Rather we ask this question in order to understand what the key concerns, fears, aspirations, objectives may be for the very individuals whom we wish to influence or persuade. We want to understand if there are ways we can mitigate their concerns and fears, or at the least, acknowledge and respect them. And we want to find alternate ways to achieve their objectives, if appropriate; and if their objectives appear to be inappropriate or unethical at their core, we want to attempt to proffer compelling alternatives for them.

The Question

So the question becomes: how can we harness the aspirational motivation that derives from the desire to voice our values, without closing off our capacity and commitment to listening for values in others? As I travel around, sharing GVV, I will sometimes encounter individuals who say something like the following: “Well, I have never been afraid or reluctant to voice my values. However, even when I do, other people don’t change.” This statement is often delivered in an odd emotional stew of righteous satisfaction seasoned with an angry sense of futility.

But I think it is important to consider what our true purpose is when we voice our values. That is, do we want at the end of the day to simply be able to say “I expressed my views!” and leave it at that? Or do we want to be able to actually make change, for the good, in our organizations?

GVV at the TOP

A possible remedy for this misinterpretation of GVV—that is, the focus on voicing values without enough attention to listening for them – emerged when we began to consider ways to share the Giving Voice To Values methodology with more senior organizational leaders.

As more and more companies have expressed interest in experimenting with GVV, new advantages and lessons have emerged from their experiences. For example, although organizations often begin their GVV journey with the decision to apply this approach to their training initiatives for middle and lower level employees, as they become more familiar with the concepts they often begin to see the relevance for more senior executives. The framing of GVV is slightly different for senior level executives, however. We have identified three ways to adapt GVV for organizational leadership.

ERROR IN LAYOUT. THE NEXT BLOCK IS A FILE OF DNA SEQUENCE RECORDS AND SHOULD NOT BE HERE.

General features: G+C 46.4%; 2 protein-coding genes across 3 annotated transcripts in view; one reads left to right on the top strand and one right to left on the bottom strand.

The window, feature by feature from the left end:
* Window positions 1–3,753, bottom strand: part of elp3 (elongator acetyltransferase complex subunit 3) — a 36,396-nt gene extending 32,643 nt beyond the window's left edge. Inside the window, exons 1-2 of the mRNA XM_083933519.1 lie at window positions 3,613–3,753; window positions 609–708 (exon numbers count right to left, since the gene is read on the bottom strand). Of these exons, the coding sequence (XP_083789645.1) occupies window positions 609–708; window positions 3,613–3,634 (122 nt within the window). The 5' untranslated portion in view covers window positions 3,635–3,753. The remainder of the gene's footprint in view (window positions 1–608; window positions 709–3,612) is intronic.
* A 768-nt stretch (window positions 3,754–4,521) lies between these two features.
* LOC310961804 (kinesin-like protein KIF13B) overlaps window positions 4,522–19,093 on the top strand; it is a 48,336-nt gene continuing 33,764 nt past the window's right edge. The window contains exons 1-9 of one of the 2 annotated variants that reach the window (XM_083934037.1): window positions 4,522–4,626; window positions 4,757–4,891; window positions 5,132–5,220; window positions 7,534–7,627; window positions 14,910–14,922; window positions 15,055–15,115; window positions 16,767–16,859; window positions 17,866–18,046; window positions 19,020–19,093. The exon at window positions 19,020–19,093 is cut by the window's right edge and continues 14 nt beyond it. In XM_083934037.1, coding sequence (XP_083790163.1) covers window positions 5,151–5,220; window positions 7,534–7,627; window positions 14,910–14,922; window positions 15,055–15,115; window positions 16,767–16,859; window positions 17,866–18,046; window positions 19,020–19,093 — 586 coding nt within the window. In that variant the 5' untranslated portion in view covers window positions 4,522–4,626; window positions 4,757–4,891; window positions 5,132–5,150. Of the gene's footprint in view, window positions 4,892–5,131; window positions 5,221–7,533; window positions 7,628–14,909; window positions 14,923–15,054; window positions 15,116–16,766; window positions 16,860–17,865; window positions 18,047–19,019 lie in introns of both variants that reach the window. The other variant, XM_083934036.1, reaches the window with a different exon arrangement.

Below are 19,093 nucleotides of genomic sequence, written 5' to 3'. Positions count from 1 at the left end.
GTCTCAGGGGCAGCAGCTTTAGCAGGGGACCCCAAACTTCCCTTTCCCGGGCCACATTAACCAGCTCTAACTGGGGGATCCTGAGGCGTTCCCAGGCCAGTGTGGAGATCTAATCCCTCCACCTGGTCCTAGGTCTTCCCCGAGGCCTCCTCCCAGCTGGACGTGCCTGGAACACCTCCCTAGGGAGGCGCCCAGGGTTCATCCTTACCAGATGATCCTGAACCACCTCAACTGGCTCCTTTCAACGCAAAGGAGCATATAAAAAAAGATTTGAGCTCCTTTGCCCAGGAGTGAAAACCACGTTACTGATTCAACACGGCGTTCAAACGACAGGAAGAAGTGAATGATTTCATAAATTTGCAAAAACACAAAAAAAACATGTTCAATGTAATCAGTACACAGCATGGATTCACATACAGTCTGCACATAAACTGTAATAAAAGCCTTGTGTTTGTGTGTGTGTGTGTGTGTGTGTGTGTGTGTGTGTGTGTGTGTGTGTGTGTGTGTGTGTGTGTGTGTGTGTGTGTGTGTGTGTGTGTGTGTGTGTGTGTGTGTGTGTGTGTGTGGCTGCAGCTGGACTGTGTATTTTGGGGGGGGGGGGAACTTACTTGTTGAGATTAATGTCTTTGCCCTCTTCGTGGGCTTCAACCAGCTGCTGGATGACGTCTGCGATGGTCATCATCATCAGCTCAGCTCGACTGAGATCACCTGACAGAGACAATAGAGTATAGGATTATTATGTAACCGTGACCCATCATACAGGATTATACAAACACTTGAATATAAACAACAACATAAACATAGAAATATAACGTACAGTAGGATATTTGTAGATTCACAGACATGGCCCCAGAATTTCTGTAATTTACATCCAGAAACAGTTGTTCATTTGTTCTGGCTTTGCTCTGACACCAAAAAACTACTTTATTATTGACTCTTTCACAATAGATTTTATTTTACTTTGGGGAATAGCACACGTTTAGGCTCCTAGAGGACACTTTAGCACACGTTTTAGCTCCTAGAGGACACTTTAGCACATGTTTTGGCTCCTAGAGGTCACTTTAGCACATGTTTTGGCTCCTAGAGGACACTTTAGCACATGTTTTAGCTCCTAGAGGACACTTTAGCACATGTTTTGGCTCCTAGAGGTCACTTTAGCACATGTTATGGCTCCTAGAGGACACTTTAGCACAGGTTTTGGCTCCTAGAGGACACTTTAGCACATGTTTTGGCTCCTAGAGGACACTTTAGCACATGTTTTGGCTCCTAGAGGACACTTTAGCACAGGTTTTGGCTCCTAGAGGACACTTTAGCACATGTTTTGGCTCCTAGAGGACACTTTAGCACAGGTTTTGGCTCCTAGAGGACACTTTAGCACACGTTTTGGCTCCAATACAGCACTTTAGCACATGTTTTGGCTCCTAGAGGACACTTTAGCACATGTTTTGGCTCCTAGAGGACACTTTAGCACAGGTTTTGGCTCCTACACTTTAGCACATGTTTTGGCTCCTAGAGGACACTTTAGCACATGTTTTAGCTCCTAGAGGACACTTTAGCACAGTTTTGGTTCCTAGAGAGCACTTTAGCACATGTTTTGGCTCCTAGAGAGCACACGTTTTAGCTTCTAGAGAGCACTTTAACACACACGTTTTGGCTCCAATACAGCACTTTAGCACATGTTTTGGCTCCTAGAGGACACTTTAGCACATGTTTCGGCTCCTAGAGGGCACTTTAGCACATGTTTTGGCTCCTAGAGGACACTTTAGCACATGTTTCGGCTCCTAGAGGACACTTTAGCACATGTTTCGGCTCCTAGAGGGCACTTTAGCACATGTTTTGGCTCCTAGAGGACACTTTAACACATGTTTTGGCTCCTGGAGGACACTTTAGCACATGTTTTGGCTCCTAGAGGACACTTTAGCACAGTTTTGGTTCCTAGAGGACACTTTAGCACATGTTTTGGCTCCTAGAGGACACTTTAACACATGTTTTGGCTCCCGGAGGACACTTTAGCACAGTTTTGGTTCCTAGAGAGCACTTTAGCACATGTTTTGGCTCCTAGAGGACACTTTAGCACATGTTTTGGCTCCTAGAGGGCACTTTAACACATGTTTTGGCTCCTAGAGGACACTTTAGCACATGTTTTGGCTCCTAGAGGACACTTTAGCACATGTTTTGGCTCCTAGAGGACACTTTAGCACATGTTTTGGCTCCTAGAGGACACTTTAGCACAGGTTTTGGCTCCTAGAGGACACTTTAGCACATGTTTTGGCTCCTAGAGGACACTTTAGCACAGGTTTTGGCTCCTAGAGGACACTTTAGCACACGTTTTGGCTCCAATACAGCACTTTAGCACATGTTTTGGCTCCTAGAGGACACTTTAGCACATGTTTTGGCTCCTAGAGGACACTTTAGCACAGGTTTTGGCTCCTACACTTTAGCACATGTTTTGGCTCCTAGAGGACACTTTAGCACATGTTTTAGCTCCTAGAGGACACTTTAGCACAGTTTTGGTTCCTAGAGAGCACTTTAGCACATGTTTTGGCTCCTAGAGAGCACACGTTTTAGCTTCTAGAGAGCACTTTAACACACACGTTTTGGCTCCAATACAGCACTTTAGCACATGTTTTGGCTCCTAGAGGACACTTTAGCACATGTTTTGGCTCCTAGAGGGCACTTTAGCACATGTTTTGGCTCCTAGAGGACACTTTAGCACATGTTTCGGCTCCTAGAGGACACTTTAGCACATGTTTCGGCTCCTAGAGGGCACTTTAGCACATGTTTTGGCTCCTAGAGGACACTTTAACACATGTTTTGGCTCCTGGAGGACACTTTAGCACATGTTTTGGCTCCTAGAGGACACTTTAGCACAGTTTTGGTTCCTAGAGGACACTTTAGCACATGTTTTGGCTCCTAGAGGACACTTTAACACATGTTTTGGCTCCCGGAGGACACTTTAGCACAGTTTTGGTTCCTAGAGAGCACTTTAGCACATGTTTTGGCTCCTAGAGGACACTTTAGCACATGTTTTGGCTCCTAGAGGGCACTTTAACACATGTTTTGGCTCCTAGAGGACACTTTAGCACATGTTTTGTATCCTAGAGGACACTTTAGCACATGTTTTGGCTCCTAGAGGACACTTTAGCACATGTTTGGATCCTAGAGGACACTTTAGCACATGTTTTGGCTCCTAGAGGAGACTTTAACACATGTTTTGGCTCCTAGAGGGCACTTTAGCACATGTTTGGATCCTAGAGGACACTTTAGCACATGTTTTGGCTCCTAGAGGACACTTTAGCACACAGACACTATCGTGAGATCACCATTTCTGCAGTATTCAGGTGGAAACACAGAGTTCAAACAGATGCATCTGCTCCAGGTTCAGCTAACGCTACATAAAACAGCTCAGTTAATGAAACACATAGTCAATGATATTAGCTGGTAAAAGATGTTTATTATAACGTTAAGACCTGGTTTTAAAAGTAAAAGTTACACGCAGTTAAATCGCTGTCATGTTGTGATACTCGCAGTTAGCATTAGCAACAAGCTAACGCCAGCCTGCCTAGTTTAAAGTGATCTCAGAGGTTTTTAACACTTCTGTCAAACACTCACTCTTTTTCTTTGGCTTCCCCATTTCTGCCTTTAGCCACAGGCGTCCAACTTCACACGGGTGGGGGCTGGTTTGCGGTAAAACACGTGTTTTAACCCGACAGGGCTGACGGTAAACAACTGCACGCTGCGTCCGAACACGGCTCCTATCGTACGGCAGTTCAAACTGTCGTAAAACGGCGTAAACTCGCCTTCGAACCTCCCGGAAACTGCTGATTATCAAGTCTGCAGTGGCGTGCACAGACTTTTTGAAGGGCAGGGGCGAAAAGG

First, while programs for middle and lower level employees often focus on preparing them to manage and voice values to those who are more senior to them (i.e., speaking up a level to their boss), GVV for upper level managers and executives is often focused on finding ways to enact and voice values to one’s senior peers (i.e., speaking across the organization). These peers are individuals with significant influence and power and with whom maintaining a collegial and collaborative relationship is essential, and the most effective approach may be quite different– less formal, more relationship-focused, and so on.

Another way that GVV is adapted for more senior managers is to focus on the identification of approaches that managers can use to create and maintain an organizational culture that encourages and enables and supports voicing values.

But perhaps the most well-received adaptation of GVV for senior leaders is the one that helps us to address the question above regarding the relationship between voicing values and listening for them. That is, GVV can be adapted to provide opportunities for managers to pre-script, rehearse and peer coach effective ways to hear and respond to the efforts of other (often lower level) employees when they raise values issues – that is, to listen for values. If and when employees do raise values-related questions, the manner in which their manager receives the message sends powerful signals about whether this sort of behavior is genuinely welcome.

For example, one organization invited managers to identify examples of times when their reports appropriately and effectively raised values conflicts with them (without using names), so as to generate a list of tactics that make it easier for these managers to hear these messages. By so doing, the company is encouraging these managers to reflect upon ways that they have heard these messages – whether and why and how they responded well – and it is also identifying a list of proven tactics that can be shared in their training with more junior employees. And these tactics will have greater impact and credibility because they were identified as appropriate and welcome by more senior managers in the same firm.